OVER THIS summer millions of Americans have rediscovered what Ronald Reagan and the new right worked so hard to deny: We need government.
It has been the summer of fiscal crises. New York City and state, California, Connecticut, Massachusetts, Maine and other states have gone through extraordinary struggles to balance their budgets. And all had to make severe cuts in public services. According to the conservative ideology that bloomed in the Reagan years, we should have welcomed those cuts. Government is the enemy, we were told.
It wastes our money. Most of what it does, private individuals or institutions could do better. By and large, government should be limited to policing the streets and protecting the national security.
But the state and local budget cuts this summer reminded us how many other things governments do that are essential to our well-being.
They educate most of our children. They protect the public health. They light the streets and clean them. They maintain the infrastructure that makes urban society bearable. Many of those functions suffered in the budget cuts. When public schools open in the fall, they will be even more overburdened and under-funded.
In New York City the work of exterminating rats will be drastically cut; Andy Logan, writing in the New Yorker, figures that in a year the city may have a million more rats.
Then there are the amenities that add up to civilization. Public libraries in Boston and New York and many other cities are forced to reduce their hours and services.
There is no money for libraries and schools or for music classes. Funds for parks and museums are shrinking.
Local governments are not blameless. Their bureaucracy tends to grow and stagnate. New York City has lost population in the last 30 years, but the number of city employees has increased by almost 50 percent.
But all the efficiency in the world would not restore services to a desirable level. The money is not there.
As we begin to feel the social cost of fiscal crisis, we should also understand where a large part of the responsibility for the crisis lies: with President Reagan and his anti-government theoreticians.
The Reagan administration ended revenue-sharing, with painful consequences for local governments. In 1980 federal funds covered nearly 20 percent of New York City's budget. The figure now is less than 10 percent.
In addition to reducing federal support for states and cities, the Reagan administration crimped their tax revenues. That was a side effect of cutting federal tax rates on higher incomes. Because many states link their income taxes to federal returns, their revenues fell.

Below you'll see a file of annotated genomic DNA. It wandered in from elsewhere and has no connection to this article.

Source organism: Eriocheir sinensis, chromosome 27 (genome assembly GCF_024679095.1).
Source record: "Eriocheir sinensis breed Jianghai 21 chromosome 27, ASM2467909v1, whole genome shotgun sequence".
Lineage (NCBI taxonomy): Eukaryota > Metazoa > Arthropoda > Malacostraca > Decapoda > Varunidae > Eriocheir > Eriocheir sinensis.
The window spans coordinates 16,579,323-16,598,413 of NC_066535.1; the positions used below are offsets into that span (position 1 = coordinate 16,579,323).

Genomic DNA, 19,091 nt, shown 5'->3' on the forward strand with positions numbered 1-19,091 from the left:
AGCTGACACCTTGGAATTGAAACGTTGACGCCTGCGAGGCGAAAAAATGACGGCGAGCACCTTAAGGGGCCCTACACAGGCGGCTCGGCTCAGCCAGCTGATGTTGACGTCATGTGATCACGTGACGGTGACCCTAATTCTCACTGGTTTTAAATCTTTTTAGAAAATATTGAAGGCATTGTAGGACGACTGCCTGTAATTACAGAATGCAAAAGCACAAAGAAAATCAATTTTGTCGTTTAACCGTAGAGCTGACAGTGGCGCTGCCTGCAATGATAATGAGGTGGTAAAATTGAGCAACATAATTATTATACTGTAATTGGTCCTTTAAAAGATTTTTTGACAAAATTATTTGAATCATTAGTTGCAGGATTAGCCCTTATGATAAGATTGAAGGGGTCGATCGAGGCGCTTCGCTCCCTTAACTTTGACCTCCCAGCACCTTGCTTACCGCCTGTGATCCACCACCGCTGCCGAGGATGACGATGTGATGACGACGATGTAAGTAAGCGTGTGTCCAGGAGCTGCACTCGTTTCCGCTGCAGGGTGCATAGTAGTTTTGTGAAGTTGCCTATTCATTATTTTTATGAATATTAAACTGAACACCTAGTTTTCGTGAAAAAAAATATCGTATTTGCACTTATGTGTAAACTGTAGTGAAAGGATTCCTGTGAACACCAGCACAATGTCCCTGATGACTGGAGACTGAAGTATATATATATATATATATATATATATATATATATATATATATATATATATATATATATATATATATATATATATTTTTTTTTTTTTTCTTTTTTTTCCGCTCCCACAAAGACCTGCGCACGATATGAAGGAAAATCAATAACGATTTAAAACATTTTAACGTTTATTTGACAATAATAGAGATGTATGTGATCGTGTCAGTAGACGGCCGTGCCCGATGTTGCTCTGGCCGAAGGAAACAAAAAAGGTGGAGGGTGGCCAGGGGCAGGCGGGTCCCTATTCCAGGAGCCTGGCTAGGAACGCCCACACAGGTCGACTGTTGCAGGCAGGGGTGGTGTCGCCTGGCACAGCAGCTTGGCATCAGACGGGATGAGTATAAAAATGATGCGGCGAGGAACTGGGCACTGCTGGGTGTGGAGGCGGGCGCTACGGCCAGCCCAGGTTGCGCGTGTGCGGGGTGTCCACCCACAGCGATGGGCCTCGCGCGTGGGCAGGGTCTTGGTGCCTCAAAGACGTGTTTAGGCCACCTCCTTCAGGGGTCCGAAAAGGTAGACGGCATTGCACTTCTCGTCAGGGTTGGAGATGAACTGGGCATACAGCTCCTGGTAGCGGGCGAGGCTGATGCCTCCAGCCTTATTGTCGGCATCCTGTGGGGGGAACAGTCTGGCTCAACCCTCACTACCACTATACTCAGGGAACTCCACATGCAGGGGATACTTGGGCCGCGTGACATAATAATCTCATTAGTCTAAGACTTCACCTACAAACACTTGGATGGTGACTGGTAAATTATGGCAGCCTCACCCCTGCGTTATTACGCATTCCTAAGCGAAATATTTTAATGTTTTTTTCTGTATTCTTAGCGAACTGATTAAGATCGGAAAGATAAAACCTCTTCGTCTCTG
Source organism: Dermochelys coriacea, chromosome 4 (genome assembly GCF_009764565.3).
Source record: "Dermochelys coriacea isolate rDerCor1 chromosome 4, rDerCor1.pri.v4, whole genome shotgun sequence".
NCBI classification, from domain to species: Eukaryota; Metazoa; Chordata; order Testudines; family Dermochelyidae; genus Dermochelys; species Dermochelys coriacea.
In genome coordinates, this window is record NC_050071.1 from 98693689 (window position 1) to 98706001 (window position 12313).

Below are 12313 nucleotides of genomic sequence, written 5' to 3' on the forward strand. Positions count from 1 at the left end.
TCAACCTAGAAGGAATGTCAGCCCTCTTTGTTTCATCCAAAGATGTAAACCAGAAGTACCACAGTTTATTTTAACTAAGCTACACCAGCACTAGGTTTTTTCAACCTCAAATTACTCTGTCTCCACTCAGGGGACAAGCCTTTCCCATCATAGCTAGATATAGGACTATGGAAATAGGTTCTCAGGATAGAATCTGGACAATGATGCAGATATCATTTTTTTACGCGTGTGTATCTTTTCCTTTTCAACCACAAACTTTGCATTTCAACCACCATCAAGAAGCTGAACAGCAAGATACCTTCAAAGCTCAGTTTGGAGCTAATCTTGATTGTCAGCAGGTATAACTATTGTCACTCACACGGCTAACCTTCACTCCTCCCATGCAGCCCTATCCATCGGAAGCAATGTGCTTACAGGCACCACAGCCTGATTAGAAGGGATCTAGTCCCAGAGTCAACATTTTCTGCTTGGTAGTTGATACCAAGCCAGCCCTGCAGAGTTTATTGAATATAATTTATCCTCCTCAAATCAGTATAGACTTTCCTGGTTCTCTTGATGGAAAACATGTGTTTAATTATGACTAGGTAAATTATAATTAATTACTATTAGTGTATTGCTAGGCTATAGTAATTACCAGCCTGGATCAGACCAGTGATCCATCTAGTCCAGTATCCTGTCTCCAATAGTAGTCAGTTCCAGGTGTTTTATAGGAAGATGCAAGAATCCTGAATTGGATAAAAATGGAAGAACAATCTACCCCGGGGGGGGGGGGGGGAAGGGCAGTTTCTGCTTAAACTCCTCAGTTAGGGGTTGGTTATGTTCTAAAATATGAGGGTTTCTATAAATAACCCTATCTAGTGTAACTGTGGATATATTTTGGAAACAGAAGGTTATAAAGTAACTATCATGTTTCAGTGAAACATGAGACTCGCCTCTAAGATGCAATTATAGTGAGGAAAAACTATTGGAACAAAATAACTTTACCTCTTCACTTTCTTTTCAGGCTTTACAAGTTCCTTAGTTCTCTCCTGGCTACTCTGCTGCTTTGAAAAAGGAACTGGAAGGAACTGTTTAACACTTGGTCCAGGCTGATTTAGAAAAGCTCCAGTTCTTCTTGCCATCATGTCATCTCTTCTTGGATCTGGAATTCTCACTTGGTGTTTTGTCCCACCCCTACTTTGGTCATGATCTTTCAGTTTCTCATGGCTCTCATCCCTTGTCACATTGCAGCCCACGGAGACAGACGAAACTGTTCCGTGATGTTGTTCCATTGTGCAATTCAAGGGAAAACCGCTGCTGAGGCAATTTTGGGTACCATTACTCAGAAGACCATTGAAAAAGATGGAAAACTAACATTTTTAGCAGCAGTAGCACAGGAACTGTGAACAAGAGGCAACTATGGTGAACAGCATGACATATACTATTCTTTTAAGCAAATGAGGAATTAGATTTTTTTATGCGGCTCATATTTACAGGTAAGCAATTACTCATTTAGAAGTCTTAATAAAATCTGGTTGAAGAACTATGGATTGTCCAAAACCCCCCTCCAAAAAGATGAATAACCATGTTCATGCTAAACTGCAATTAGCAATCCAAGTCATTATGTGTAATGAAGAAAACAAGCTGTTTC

The result has been, and is, the impoverishment of community life in this country. And that matters. The Reaganite notion that individuals can do it all for themselves is a chimera.
In urban society we cannot live in isolated cocoons -- except perhaps for the very rich, and even they feel the effect of spreading ignorance, disorder and squalor in society.
Everyone knows that there are urgent domestic needs in the United States today. Take only the most obvious.
It is a scandal that American children are so ill educated. It is a scandal that 30 million Americans have no health insurance, that the incidence of measles is growing for lack of a universal immunization.
We also know, if we face reality, what it will take to meet those needs. It cannot be done by glossy, cost-free "reforms." It cannot be done by private initiative, by a thousand points of light. It will take federal leadership and federal money.
But there again the Reagan years sabotaged hope. The administration built the budget deficit up so high that any proposed domestic program now meets the cry: There is no money. And that is exactly what the right-wing intellectuals intended. They ran up deficits so that government would be unable in the future to spend money for domestic purposes.
It is a formidable legacy to overcome: deliberate starvation of the resources needed for a decent community life. To overcome it will require political leaders able to make us see again the imperative of the community, to understand with Holmes that taxes are the price of civilization.